Fox announcer was spotting Napoli's signs during game.
The 2011 Major League Baseball World Series is living up to all the media hype, by being a battle royale between two very evenly matched teams. Both managers constantly try to get the best matchup from their roster, as both sides work to find an edge over the other.
During the game, from my front-row seat in my personal box at home, I became aware of this around the third or fourth inning. I heard the announcer say, "that's going to be a slider," and it was. Then I heard "he's going to pitch to first," and he did. And again I heard, "that's going to be another slider," and that was too.
What I'm squawking about is the Fox announcer calling the Rangers catcher Mike Napoli's pitch signs. Napoli would be in the crouched position flashing his signs to pitcher Colby Lewis, as the Fox cameraman zoomed in on his hands.
I couldn't believe what I was hearing. It's the norm to have the commentator of the game identify the pitches after the throw. This guy was saying the pitch before it left the pitcher's hand.
Now mind you, I wouldn't have made a big deal if it was being done to the Cardinals too. Since it wasn't, it could have had a volatile game-changing potential. I wonder who on the Cardinals had an audio earpiece to make use of that information. Where the Cardinals being tipped on pick-off moves by the Rangers?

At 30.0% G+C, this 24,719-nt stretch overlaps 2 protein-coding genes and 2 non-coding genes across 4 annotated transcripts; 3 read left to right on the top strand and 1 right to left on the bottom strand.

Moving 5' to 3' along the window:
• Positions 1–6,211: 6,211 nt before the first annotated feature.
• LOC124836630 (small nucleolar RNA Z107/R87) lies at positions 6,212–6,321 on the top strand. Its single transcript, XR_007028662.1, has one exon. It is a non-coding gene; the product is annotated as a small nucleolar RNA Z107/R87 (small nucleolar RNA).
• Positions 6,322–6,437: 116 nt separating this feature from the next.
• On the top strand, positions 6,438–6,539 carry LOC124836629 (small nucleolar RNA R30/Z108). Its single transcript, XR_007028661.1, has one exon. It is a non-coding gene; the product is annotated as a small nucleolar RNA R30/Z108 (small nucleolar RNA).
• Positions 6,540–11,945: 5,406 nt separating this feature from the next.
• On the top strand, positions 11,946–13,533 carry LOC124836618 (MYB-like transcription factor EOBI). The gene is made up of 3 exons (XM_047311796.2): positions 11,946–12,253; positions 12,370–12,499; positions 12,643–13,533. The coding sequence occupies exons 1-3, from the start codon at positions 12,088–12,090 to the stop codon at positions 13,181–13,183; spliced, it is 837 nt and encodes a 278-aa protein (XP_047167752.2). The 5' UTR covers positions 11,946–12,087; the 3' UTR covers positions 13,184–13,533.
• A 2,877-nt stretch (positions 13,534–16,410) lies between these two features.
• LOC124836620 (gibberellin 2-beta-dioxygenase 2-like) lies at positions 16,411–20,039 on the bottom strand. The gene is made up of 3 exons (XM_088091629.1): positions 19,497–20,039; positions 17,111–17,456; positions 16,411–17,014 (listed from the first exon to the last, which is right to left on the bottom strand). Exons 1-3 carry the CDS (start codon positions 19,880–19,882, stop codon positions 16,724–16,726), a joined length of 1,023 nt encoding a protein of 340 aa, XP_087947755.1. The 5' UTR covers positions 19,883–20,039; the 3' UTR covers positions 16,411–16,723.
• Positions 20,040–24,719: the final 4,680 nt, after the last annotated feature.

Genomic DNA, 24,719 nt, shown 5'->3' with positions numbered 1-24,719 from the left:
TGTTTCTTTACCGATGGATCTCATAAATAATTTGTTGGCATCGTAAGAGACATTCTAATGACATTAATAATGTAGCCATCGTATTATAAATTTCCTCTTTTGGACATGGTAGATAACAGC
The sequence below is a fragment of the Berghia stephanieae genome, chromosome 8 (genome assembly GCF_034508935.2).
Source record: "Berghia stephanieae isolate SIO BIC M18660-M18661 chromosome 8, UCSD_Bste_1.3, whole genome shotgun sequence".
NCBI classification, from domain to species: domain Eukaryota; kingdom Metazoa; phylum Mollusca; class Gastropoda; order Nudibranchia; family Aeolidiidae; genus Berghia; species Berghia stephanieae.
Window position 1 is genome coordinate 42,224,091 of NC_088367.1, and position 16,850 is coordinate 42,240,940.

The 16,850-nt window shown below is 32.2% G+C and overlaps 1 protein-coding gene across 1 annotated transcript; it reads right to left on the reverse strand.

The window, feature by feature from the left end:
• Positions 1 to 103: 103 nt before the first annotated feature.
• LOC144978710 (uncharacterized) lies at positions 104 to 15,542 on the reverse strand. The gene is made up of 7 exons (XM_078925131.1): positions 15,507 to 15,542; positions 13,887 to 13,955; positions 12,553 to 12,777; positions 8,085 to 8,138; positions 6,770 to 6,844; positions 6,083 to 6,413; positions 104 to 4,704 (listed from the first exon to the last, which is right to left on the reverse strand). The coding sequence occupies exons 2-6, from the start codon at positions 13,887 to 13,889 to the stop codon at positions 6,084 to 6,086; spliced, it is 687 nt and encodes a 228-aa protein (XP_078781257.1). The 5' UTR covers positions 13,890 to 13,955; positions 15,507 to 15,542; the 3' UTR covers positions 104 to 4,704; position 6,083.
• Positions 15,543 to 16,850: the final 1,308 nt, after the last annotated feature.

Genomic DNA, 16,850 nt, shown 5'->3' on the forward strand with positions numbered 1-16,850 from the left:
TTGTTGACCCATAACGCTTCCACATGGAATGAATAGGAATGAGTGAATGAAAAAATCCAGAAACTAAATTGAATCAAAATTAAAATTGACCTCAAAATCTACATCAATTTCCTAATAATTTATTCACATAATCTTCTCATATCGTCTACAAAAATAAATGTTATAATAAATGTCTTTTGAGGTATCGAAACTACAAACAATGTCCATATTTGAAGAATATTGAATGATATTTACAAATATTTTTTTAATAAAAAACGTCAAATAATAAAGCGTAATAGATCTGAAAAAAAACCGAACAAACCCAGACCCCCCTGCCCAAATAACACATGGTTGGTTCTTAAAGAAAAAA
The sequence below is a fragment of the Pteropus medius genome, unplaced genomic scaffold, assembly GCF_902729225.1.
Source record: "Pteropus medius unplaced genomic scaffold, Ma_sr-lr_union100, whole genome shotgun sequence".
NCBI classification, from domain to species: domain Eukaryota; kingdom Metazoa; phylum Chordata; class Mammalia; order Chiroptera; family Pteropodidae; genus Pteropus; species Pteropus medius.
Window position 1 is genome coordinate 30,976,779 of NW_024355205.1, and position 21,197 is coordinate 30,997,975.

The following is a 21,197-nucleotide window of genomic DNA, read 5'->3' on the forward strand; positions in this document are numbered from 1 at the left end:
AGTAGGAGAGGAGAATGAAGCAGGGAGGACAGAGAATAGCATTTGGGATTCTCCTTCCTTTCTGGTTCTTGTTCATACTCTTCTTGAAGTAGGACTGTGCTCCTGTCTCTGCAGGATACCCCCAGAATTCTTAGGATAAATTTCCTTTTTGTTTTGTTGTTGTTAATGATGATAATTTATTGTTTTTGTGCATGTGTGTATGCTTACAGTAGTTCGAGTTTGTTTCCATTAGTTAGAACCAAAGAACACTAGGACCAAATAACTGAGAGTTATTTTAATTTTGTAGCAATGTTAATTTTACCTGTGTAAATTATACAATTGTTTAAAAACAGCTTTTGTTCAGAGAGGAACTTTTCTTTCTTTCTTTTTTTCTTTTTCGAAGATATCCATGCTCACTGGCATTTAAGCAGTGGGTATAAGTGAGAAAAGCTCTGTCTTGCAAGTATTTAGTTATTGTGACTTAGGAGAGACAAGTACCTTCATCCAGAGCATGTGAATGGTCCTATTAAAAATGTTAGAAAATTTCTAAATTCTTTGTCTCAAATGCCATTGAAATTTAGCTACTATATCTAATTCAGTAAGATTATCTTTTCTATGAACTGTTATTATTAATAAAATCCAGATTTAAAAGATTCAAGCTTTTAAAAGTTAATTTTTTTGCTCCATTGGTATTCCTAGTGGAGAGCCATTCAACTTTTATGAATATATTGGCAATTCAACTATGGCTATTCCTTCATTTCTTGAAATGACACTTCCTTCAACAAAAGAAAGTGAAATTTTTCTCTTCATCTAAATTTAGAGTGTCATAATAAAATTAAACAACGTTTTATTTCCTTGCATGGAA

I'm not saying Fox intentionally cheated, but if it looks like a duck, quacks like a duck...you know the rest.
It would have been more subtle if Cardinal manager Tommy La Russa had a guy in the center-field bleachers with a walkie-talkie and a pair of binoculars. It was that blatant.
So what can a fan do when they are witnessing injustice being perpetrated against their beloved team? I was at a loss, and had to do something. The announcer had to be stopped.
I tweet, therefore I am. In the age of social media it's a devoted fan's highway to the stars. I had to quickly think of who I could contact, as time was of the essence. I didnt have many to choose from the Rangers, as only a few have Twitter accounts. They needed to be someone who had a voice with Rangers management.
I chose former Ranger Jim Sunberg, @backstop10, who was live-tweeting during the game. I sent Sunberg a message about what I observed on TV and asked if the Cardinals could get that information. His reply was one word: "could."
Shortly after that the cameras stayed back away from home plate, and the announcer stopped spotting Napoli's signals.
Should I retitle this piece "How I saved the World Series?" Nah...maybe not. It was fun to watched an exciting win for the Texas Rangers, and I'm proud to have done my part.